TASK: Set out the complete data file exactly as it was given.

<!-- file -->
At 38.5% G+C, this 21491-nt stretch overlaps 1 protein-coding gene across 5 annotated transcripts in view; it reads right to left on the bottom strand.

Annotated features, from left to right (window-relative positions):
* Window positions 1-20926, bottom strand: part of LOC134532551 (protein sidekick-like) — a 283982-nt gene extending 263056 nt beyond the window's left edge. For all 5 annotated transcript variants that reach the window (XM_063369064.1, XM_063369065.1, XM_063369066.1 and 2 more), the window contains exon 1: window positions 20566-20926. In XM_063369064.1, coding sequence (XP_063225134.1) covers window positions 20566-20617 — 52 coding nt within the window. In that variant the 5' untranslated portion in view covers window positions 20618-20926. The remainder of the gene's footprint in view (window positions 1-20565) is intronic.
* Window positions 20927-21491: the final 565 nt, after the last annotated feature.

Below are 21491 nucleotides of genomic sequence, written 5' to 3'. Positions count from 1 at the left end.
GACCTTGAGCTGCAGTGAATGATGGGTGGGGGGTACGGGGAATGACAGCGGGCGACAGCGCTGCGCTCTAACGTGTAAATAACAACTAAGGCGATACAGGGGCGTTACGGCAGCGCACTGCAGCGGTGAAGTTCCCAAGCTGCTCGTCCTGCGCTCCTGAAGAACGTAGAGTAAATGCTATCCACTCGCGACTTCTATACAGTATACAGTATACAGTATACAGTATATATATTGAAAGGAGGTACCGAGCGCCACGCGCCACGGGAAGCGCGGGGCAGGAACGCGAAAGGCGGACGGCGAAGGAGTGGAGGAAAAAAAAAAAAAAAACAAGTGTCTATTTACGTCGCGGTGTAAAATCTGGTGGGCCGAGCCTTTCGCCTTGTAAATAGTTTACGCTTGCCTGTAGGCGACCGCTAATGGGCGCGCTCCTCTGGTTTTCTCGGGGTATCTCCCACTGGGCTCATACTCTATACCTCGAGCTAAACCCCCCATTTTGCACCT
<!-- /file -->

At 38.5% G+C, this 21491-nt stretch overlaps 1 protein-coding gene across 5 annotated transcripts in view; it reads right to left on the bottom strand.

Annotated features, from left to right (window-relative positions):
* Window positions 1-20926, bottom strand: part of LOC134532551 (protein sidekick-like) — a 283982-nt gene extending 263056 nt beyond the window's left edge. For all 5 annotated transcript variants that reach the window (XM_063369064.1, XM_063369065.1, XM_063369066.1 and 2 more), the window contains exon 1: window positions 20566-20926. In XM_063369064.1, coding sequence (XP_063225134.1) covers window positions 20566-20617 — 52 coding nt within the window. In that variant the 5' untranslated portion in view covers window positions 20618-20926. The remainder of the gene's footprint in view (window positions 1-20565) is intronic.
* Window positions 20927-21491: the final 565 nt, after the last annotated feature.

Below are 21491 nucleotides of genomic sequence, written 5' to 3'. Positions count from 1 at the left end.
GACCTTGAGCTGCAGTGAATGATGGGTGGGGGGTACGGGGAATGACAGCGGGCGACAGCGCTGCGCTCTAACGTGTAAATAACAACTAAGGCGATACAGGGGCGTTACGGCAGCGCACTGCAGCGGTGAAGTTCCCAAGCTGCTCGTCCTGCGCTCCTGAAGAACGTAGAGTAAATGCTATCCACTCGCGACTTCTATACAGTATACAGTATACAGTATACAGTATATATATTGAAAGGAGGTACCGAGCGCCACGCGCCACGGGAAGCGCGGGGCAGGAACGCGAAAGGCGGACGGCGAAGGAGTGGAGGAAAAAAAAAAAAAAAACAAGTGTCTATTTACGTCGCGGTGTAAAATCTGGTGGGCCGAGCCTTTCGCCTTGTAAATAGTTTACGCTTGCCTGTAGGCGACCGCTAATGGGCGCGCTCCTCTGGTTTTCTCGGGGTATCTCCCACTGGGCTCATACTCTATACCTCGAGCTAAACCCCCCATTTTGCACCT